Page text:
ASC ownership issues
According to a study in the April issue of Health Affairs, physician ownership of ambulatory surgery centers (ASCs) may be associated with higher surgical volume. The authors analyzed data collected by the state of Florida regarding five common surgical procedures and found that, on average, ASC owners operated on twice as many patients as non-owners. Additionally, although caseloads increased over time for all physicians, the increases were more rapid and dramatic among ASC owners.

In response, the Ambulatory Surgery Center Advocacy Committee states that “the study authors make inaccurate statements about the relationship between physician ownership of ASCs and higher surgical volume, inferring that physician owners are driven to refer patients to their facility by financial incentives. […] Volume is not a valid method for identifying which physicians have ownership interests in ASCs.”

FDA statement supports bisphosphonate use
The U.S. Food and Drug Administration (FDA) states that the agency has reviewed no data showing a clear connection between oral bisphosphonates and atypical subtrochanteric femur fractures. The FDA is working closely with outside experts, including members of the recently convened American Society of Bone and Mineral Research Subtrochanteric Femoral Fracture Task Force, to gather additional information that may provide more insight into this issue.

An FDA safety announcement states that “healthcare professionals should continue to follow the recommendations in the drug label when prescribing oral bisphosphonates,” and that patients should continue taking their medication unless recommended otherwise by their physician. The National Osteoporosis Foundation (NOF) supports the FDA position, saying that the benefits of bisphosphonates “outweigh the risks of these unusual but serious conditions that appear to be associated with them.”

Some physicians giving up on private practice
According to the New York Times, an increasing number of physicians are taking positions at hospitals and health systems instead of in private practice. Data from the Medical Group Management Association find that physicians owned more than two-thirds of medical practices in 2005, but less than half in 2008. The trend may be driven by a number of factors, including pressure to transition to expensive electronic medical records systems, concerns over medical liability and government reimbursement, high medical school debts, and a desire for stable work hours. A decline in private practice, however, may alter the enduring and intimate physician/patient relationships that have long been a part of medical practice.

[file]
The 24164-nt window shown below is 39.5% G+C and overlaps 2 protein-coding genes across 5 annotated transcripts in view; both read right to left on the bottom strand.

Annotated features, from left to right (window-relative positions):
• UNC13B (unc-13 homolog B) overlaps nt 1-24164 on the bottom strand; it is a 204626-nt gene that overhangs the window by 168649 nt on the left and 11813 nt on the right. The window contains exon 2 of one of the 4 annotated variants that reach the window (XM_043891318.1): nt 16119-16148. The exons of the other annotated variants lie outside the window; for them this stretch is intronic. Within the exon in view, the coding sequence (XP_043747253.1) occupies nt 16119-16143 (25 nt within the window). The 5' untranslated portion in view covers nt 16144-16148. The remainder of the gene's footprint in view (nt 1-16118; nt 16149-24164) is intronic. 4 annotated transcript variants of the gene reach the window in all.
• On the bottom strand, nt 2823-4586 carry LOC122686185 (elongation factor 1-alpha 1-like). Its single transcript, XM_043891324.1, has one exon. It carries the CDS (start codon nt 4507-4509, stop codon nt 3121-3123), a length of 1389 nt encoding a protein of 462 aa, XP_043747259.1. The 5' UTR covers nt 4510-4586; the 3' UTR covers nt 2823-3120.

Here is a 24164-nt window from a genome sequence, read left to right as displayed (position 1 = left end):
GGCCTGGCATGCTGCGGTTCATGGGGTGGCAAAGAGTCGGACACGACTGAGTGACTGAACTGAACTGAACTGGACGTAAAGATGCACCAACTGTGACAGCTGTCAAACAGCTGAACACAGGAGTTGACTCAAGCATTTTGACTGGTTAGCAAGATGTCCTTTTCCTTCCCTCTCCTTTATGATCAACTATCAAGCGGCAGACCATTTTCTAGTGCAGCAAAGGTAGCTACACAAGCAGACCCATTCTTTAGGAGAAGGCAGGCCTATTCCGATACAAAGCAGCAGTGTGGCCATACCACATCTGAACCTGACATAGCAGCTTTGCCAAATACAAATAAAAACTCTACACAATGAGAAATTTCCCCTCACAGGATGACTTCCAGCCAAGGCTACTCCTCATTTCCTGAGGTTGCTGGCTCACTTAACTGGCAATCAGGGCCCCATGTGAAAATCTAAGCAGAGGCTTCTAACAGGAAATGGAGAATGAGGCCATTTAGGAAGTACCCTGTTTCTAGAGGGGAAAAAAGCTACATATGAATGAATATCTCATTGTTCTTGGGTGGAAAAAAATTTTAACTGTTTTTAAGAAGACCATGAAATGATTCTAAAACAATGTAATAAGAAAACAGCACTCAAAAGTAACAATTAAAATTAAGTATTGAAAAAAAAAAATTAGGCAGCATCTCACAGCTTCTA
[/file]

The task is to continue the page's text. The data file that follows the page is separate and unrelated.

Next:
Patient safety incidents not declining
According to the 7th Annual HealthGrades Patient Safety in American Hospitals Study, between 2006 and 2008, nearly 1 million total patient safety events occurred among Medicare beneficiaries, and approximately 1 in 10 Medicare patients who experienced an event died. In all, these incidents were associated with nearly $9 billion in excess costs. Postoperative sepsis ranked among the top 5 events. Of the indicators studied, six showed improvement and eight, including postoperative hip fractures, postoperative pulmonary embolism or deep venous thrombosis, and postoperative sepsis, worsened.

Use of complex back surgery rising
A study in the Journal of the American Medical Association (April 7) finds that the frequency of complex fusion procedures for spinal stenosis is increasing while the frequency of decompression surgery and simple fusions is decreasing. Both simple fusion and complex fusion are associated with increased risk of major complications, 30-day mortality, and resource use.

A retrospective cohort analysis of Medicare claims for patients who underwent surgery for lumbar stenosis between 2002 and 2007 found that overall surgical rates declined slightly, but the rate of complex fusion procedures increased from 1.3 per 100,000 beneficiaries in 2002 to 19.9 per 100,000 beneficiaries in 2007. Life-threatening complications increased with increasing surgical invasiveness, from 2.3 percent among patients having decompression alone to 5.6 percent among those having complex fusions. Adjusted mean hospital charges for complex fusion procedures were $80,888 compared with $23,724 for decompression alone.